• Design the hub/transportation terminal and its amenities. The facility should be a center of interaction and a significant symbol of the cultures it serves.Design and carefully site the facility with economy and efficiency in mind.
  • Utilize the concepts of conservation and sustainability to reduce the building’s environmental impacts and energy consumption.
  • The project should be developed with an integrative approach to the innovative use of building materials and systems: space, structure, and enclosure.
The Program
  • The main transit terminals _ The Articulation Nodes(AN): This is a core space where passengers and/or freight will interchange seamlessly between in-bound and out-bound. The interrelated transportation hub [main terminal space] is a large scale and cohesive space which must include a long-span steel structure. The innovative superstructure will promote the concept of the AN. The powerful expression of architectural form is a key to represent the intersection between the regional character and cultural intervention within this unique program. The core terminal space will be a secured space with typical functional requirements; various seating areas, public amenities, service, and commercial spaces. The size of the AN should be larger than 500,000 square feet and up to 1.2 million square feet as the gross building area. Arrival: This is an intermediate function between the project and its context. The entrance should have a strong identity, concurrently respecting its surroundings. This should be situated where the public can visually experience the main terminal without passing the secure check points. The square footage of this space should be included in the main transit terminal.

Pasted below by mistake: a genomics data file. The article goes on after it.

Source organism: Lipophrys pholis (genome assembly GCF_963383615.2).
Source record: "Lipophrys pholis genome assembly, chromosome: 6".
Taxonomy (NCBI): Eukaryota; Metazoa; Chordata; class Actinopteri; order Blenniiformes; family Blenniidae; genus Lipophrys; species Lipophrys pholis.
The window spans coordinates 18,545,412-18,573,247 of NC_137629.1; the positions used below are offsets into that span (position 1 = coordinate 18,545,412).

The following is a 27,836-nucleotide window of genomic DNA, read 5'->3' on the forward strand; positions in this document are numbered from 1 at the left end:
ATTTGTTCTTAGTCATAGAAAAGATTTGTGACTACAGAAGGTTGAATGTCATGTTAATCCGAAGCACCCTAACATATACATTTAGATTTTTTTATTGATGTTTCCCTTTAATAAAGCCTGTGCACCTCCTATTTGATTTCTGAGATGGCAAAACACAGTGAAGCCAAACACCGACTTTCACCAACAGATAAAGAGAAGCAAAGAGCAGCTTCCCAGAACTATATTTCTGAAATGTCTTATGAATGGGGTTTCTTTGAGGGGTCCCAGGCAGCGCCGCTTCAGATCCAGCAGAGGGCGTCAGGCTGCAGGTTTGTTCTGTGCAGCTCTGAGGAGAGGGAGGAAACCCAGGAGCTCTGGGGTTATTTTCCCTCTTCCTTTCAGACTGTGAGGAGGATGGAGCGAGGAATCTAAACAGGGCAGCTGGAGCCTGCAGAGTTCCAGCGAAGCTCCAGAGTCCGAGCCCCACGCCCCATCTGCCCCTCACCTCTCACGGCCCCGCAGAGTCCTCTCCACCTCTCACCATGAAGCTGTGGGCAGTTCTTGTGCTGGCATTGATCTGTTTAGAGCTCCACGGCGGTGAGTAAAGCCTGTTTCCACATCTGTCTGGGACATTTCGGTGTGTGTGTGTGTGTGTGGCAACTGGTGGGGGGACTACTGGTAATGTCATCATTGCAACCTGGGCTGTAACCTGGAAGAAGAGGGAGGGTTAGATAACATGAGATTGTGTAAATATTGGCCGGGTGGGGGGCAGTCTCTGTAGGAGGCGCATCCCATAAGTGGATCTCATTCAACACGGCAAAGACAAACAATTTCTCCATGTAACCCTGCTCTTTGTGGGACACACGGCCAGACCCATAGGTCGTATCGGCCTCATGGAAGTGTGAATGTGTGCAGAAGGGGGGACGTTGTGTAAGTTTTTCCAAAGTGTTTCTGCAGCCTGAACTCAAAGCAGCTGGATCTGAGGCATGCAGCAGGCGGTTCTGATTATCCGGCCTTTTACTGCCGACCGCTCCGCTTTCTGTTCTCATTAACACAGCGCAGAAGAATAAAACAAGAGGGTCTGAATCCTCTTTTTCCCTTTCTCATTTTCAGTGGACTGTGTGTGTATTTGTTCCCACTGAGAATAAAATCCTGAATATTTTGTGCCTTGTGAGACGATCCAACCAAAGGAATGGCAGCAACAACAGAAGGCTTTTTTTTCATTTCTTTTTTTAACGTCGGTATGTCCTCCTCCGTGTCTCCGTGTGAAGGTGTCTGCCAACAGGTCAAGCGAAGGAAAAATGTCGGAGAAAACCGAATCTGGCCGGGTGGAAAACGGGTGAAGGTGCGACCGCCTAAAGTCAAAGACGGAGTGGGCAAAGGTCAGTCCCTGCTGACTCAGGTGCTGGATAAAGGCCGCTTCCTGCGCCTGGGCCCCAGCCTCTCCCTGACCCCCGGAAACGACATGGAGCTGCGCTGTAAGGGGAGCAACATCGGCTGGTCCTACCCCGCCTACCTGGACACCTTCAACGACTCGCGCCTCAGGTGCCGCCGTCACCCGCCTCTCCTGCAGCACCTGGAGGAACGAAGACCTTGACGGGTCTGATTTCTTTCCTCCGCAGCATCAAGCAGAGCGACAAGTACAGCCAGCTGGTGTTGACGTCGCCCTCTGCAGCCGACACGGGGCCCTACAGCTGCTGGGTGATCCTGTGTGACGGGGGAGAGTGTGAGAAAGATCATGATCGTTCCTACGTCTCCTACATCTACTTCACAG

• Administrative Service & Support: Staff facilities, meeting spaces, and building support spaces. The square footage of this space should be included in the main transit terminal.
  • Local transit: This is a continuous connection to local transportation networks with secure check points. The space can be connected or separated from the entry sequence, but must be part of the main circulation. The square footage of this space should be included in the main terminal.